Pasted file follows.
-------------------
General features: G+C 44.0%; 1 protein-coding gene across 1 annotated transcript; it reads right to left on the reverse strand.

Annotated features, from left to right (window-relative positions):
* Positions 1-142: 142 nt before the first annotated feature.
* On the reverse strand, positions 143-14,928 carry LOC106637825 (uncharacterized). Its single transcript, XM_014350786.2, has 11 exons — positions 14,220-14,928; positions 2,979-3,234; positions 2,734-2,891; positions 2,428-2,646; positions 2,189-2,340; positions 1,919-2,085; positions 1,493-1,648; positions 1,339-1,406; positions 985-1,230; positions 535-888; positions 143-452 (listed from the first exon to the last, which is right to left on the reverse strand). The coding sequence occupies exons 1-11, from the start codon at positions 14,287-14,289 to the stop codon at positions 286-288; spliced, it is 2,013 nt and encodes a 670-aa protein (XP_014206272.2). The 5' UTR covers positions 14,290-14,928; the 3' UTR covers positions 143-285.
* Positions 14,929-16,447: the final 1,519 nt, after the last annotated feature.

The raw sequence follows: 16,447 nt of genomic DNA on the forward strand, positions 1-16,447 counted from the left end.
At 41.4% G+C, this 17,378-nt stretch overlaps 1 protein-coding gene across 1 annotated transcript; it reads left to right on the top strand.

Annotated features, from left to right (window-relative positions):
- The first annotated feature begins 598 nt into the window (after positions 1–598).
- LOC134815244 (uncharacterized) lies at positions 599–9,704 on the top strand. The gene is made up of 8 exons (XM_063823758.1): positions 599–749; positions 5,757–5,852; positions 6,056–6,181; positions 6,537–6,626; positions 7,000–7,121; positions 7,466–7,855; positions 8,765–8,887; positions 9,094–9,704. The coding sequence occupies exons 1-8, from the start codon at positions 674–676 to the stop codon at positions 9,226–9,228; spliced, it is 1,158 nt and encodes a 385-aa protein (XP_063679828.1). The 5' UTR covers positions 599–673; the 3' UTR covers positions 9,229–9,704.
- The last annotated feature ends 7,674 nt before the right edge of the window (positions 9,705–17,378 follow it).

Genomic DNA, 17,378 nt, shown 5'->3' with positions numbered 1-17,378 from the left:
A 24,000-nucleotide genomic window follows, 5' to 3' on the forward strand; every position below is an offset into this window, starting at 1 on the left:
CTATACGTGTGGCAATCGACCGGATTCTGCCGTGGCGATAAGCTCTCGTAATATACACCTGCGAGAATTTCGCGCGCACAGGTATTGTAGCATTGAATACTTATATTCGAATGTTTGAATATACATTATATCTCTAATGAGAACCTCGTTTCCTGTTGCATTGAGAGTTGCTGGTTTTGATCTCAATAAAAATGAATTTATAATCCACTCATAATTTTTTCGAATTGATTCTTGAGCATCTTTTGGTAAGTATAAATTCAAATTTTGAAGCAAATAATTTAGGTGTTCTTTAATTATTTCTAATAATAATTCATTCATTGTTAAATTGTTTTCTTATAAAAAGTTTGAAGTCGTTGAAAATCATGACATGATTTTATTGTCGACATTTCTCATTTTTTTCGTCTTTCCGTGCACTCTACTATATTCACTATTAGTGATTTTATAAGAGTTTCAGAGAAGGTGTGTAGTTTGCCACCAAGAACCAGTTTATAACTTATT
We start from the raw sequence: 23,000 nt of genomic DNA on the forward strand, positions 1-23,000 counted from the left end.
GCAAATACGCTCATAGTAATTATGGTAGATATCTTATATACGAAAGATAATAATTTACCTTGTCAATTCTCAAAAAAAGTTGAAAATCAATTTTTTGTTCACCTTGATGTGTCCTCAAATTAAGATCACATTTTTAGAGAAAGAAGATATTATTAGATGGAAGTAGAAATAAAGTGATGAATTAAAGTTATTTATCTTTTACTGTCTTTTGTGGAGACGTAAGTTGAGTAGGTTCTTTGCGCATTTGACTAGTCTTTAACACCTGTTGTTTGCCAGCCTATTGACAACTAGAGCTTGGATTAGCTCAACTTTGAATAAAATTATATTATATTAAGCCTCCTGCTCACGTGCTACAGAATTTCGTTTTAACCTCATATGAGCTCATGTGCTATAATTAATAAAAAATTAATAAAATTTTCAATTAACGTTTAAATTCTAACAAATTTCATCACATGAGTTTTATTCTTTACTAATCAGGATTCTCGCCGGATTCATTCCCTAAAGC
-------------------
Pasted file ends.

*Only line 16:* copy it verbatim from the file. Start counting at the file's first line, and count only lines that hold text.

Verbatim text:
GCAAATACGCTCATAGTAATTATGGTAGATATCTTATATACGAAAGATAATAATTTACCTTGTCAATTCTCAAAAAAAGTTGAAAATCAATTTTTTGTTCACCTTGATGTGTCCTCAAATTAAGATCACATTTTTAGAGAAAGAAGATATTATTAGATGGAAGTAGAAATAAAGTGATGAATTAAAGTTATTTATCTTTTACTGTCTTTTGTGGAGACGTAAGTTGAGTAGGTTCTTTGCGCATTTGACTAGTCTTTAACACCTGTTGTTTGCCAGCCTATTGACAACTAGAGCTTGGATTAGCTCAACTTTGAATAAAATTATATTATATTAAGCCTCCTGCTCACGTGCTACAGAATTTCGTTTTAACCTCATATGAGCTCATGTGCTATAATTAATAAAAAATTAATAAAATTTTCAATTAACGTTTAAATTCTAACAAATTTCATCACATGAGTTTTATTCTTTACTAATCAGGATTCTCGCCGGATTCATTCCCTAAAGC